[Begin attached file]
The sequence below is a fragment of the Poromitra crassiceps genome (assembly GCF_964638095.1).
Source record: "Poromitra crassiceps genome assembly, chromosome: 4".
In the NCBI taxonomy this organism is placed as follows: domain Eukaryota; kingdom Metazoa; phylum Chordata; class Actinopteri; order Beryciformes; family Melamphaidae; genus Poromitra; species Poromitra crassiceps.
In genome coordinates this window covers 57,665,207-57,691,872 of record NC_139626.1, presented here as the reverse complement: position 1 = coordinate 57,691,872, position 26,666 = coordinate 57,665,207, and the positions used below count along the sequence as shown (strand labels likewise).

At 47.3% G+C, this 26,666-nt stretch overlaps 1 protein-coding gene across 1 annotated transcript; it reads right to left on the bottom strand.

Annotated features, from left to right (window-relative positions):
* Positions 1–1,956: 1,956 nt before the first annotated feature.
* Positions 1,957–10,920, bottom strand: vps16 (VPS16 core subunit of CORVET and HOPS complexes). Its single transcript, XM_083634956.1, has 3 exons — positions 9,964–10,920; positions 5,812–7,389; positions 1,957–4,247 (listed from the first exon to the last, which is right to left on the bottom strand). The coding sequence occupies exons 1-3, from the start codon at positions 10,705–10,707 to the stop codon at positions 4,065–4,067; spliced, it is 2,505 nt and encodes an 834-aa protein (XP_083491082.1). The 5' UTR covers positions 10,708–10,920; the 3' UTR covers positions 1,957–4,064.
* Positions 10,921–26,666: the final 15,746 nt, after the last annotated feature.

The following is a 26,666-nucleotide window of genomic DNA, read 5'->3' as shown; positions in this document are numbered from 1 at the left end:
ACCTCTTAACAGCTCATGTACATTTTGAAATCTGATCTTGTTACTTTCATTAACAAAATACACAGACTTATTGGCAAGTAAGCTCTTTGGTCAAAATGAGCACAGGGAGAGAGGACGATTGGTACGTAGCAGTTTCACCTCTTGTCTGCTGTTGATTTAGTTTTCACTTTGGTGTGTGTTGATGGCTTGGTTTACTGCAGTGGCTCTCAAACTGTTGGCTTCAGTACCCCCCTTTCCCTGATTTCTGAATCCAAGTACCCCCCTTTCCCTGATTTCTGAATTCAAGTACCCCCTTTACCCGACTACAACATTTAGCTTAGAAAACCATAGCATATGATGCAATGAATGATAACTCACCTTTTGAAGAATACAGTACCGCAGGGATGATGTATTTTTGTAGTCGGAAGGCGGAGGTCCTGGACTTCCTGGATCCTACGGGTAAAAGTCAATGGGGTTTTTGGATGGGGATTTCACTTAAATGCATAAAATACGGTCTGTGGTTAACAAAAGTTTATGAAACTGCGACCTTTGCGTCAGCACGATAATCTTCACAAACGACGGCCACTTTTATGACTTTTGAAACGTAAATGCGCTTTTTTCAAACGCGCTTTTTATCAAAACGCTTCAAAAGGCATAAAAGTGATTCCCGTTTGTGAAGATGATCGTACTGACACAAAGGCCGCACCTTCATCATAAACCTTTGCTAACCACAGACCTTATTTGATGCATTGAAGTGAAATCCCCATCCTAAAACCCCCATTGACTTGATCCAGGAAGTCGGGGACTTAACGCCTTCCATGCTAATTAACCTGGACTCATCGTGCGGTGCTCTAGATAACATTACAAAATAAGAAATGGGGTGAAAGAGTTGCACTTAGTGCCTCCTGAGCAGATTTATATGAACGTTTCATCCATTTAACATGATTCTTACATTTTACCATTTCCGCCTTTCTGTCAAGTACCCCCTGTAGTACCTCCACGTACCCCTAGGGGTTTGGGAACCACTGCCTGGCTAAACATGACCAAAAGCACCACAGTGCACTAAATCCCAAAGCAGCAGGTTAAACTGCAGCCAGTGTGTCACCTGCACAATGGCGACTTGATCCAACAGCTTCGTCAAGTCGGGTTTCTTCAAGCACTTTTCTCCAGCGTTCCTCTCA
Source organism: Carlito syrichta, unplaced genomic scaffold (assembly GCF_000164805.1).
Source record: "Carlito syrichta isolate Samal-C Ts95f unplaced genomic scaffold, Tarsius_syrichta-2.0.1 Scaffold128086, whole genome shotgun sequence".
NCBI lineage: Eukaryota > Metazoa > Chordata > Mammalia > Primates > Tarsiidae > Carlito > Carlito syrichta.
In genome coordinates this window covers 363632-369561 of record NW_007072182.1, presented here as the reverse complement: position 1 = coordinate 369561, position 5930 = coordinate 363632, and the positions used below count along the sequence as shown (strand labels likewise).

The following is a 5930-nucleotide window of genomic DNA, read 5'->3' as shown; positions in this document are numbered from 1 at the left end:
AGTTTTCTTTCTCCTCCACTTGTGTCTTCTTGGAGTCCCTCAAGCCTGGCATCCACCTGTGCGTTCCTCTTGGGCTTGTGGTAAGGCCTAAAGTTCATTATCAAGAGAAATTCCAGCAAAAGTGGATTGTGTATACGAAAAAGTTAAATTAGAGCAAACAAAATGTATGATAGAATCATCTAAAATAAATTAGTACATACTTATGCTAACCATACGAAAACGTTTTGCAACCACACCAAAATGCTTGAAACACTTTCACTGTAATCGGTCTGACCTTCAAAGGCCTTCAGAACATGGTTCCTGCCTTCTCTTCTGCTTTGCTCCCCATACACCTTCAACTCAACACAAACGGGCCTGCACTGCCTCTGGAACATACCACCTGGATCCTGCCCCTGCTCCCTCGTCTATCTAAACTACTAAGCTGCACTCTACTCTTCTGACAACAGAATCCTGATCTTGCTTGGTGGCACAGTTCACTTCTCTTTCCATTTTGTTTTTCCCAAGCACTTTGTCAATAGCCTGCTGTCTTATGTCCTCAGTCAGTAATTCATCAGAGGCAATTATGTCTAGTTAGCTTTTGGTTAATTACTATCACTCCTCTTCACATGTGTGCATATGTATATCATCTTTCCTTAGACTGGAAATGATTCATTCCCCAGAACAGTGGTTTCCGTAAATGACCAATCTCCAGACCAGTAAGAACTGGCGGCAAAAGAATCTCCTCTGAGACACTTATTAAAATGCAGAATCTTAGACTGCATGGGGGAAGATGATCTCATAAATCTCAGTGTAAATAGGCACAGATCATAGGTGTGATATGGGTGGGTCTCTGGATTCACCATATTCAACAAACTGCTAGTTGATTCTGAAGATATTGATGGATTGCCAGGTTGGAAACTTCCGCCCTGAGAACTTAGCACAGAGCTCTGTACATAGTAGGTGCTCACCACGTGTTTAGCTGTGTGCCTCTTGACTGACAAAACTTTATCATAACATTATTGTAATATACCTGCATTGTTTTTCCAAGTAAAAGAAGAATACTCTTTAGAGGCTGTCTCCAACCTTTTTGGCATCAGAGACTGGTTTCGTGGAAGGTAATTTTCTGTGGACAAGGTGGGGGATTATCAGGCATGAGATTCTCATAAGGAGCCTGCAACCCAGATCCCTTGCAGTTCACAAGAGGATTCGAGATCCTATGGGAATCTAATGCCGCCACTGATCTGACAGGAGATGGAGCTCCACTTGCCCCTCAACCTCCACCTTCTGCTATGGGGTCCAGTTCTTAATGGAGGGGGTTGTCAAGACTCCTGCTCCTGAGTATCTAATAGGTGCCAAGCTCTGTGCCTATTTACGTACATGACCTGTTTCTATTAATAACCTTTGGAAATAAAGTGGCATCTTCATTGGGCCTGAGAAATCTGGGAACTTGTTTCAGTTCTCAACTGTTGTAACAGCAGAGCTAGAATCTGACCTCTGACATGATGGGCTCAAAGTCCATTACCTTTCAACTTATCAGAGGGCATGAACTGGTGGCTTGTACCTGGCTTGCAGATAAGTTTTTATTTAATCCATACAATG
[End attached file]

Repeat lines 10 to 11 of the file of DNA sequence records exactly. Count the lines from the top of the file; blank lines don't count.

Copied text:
The following is a 26,666-nucleotide window of genomic DNA, read 5'->3' as shown; positions in this document are numbered from 1 at the left end:
ACCTCTTAACAGCTCATGTACATTTTGAAATCTGATCTTGTTACTTTCATTAACAAAATACACAGACTTATTGGCAAGTAAGCTCTTTGGTCAAAATGAGCACAGGGAGAGAGGACGATTGGTACGTAGCAGTTTCACCTCTTGTCTGCTGTTGATTTAGTTTTCACTTTGGTGTGTGTTGATGGCTTGGTTTACTGCAGTGGCTCTCAAACTGTTGGCTTCAGTACCCCCCTTTCCCTGATTTCTGAATCCAAGTACCCCCCTTTCCCTGATTTCTGAATTCAAGTACCCCCTTTACCCGACTACAACATTTAGCTTAGAAAACCATAGCATATGATGCAATGAATGATAACTCACCTTTTGAAGAATACAGTACCGCAGGGATGATGTATTTTTGTAGTCGGAAGGCGGAGGTCCTGGACTTCCTGGATCCTACGGGTAAAAGTCAATGGGGTTTTTGGATGGGGATTTCACTTAAATGCATAAAATACGGTCTGTGGTTAACAAAAGTTTATGAAACTGCGACCTTTGCGTCAGCACGATAATCTTCACAAACGACGGCCACTTTTATGACTTTTGAAACGTAAATGCGCTTTTTTCAAACGCGCTTTTTATCAAAACGCTTCAAAAGGCATAAAAGTGATTCCCGTTTGTGAAGATGATCGTACTGACACAAAGGCCGCACCTTCATCATAAACCTTTGCTAACCACAGACCTTATTTGATGCATTGAAGTGAAATCCCCATCCTAAAACCCCCATTGACTTGATCCAGGAAGTCGGGGACTTAACGCCTTCCATGCTAATTAACCTGGACTCATCGTGCGGTGCTCTAGATAACATTACAAAATAAGAAATGGGGTGAAAGAGTTGCACTTAGTGCCTCCTGAGCAGATTTATATGAACGTTTCATCCATTTAACATGATTCTTACATTTTACCATTTCCGCCTTTCTGTCAAGTACCCCCTGTAGTACCTCCACGTACCCCTAGGGGTTTGGGAACCACTGCCTGGCTAAACATGACCAAAAGCACCACAGTGCACTAAATCCCAAAGCAGCAGGTTAAACTGCAGCCAGTGTGTCACCTGCACAATGGCGACTTGATCCAACAGCTTCGTCAAGTCGGGTTTCTTCAAGCACTTTTCTCCAGCGTTCCTCTCA